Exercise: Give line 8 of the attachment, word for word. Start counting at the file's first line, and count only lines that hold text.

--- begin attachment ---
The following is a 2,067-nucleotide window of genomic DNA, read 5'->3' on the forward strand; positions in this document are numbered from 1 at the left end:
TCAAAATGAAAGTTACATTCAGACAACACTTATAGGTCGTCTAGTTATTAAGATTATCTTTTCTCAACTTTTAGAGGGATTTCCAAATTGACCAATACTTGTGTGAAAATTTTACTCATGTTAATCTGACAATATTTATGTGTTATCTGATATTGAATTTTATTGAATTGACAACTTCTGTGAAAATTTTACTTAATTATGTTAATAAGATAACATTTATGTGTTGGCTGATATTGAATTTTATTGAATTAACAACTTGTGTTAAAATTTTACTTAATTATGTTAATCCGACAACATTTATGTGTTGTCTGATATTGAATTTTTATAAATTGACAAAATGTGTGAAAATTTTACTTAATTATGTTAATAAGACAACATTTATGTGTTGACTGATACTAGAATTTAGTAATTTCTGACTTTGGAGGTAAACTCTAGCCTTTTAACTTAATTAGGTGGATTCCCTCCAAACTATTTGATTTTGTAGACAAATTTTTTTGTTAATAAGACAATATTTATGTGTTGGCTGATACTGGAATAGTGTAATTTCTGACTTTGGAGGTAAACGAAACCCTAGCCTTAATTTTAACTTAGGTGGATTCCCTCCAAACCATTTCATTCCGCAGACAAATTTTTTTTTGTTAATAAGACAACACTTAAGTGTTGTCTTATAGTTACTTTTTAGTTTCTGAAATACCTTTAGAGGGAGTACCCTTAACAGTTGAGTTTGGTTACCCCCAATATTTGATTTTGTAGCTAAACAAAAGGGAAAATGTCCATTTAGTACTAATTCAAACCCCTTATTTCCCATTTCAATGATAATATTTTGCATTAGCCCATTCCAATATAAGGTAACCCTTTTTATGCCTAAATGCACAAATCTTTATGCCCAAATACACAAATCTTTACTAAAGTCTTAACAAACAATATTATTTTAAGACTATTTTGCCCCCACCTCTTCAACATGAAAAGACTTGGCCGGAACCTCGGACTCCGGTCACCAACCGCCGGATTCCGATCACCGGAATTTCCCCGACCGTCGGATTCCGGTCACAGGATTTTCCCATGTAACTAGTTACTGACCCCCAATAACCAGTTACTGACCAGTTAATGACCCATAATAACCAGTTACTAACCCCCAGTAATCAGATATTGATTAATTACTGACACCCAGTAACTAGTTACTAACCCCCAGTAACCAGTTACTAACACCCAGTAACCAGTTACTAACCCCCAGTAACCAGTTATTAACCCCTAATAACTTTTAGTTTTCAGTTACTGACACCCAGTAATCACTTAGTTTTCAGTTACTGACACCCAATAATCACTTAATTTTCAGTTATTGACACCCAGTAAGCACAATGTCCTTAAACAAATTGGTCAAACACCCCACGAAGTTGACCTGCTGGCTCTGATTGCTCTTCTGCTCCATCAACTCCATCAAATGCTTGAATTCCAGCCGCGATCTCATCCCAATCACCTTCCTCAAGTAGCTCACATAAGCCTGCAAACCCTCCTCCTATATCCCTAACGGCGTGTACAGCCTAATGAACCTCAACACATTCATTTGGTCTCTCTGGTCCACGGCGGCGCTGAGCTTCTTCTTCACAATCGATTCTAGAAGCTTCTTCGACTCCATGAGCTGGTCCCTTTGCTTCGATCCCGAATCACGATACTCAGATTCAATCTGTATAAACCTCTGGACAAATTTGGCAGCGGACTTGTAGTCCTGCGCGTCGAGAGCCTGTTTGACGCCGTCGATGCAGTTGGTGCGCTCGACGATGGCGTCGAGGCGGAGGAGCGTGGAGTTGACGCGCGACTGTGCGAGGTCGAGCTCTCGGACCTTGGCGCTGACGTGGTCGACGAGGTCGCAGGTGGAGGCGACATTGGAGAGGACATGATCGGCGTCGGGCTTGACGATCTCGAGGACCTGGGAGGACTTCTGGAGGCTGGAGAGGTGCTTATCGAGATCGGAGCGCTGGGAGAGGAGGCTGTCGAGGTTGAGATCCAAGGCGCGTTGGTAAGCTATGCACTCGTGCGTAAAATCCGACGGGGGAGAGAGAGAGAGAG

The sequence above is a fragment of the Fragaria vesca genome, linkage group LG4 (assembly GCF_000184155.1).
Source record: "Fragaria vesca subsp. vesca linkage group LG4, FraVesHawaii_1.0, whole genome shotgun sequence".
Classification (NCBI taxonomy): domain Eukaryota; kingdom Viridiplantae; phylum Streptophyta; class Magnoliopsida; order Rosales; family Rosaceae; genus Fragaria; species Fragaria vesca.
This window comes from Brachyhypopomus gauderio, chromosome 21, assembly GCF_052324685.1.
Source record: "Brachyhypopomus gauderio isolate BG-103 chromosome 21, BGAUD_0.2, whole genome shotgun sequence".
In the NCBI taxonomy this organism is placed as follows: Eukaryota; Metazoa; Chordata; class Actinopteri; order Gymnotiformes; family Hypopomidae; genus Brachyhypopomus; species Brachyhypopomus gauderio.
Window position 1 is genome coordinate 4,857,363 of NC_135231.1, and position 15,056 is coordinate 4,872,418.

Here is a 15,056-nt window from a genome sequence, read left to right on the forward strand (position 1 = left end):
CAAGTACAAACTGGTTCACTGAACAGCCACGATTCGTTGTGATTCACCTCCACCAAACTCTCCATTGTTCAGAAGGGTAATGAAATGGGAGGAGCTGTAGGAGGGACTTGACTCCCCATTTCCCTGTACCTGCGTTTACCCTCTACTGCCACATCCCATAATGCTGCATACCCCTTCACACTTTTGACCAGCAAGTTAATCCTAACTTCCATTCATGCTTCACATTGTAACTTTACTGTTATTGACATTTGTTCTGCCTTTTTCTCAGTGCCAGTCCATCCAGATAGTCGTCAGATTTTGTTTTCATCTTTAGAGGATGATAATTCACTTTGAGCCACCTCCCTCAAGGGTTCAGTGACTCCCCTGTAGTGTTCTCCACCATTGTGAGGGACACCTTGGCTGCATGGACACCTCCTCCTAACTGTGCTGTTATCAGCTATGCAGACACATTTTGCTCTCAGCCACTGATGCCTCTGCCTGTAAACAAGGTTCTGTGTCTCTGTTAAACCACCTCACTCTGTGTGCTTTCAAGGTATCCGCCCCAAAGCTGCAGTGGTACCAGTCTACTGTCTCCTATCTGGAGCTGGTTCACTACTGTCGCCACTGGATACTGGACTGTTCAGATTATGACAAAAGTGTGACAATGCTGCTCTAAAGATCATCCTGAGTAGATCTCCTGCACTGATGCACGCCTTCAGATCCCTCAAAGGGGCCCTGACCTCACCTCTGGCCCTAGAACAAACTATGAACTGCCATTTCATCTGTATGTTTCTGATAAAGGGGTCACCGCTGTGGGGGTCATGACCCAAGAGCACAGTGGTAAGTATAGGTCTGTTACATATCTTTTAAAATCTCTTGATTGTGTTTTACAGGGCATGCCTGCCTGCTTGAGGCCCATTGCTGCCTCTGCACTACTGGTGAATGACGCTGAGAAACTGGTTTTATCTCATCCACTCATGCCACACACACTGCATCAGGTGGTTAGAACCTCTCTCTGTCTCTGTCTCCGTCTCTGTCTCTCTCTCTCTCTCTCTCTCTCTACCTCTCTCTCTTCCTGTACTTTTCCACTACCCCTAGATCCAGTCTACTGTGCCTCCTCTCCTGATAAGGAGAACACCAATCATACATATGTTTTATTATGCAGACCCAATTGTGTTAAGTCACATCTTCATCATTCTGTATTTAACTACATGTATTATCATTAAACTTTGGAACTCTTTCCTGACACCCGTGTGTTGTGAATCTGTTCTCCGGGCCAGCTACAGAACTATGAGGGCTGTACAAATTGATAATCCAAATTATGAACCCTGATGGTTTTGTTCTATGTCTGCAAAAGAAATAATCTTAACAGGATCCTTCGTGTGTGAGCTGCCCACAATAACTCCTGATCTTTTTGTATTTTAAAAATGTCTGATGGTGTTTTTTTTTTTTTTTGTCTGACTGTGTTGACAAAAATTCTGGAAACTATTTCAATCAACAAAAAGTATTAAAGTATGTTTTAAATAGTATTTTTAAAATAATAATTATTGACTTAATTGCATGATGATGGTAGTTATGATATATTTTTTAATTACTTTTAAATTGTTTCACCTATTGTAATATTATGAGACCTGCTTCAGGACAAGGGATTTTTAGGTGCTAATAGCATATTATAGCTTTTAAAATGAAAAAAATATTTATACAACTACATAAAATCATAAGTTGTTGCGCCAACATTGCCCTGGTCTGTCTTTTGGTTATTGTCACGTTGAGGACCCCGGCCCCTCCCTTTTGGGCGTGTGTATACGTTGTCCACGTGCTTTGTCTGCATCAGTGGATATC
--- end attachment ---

In the NCBI taxonomy this organism is placed as follows: Eukaryota; Metazoa; Chordata; class Actinopteri; order Gymnotiformes; family Hypopomidae; genus Brachyhypopomus; species Brachyhypopomus gauderio.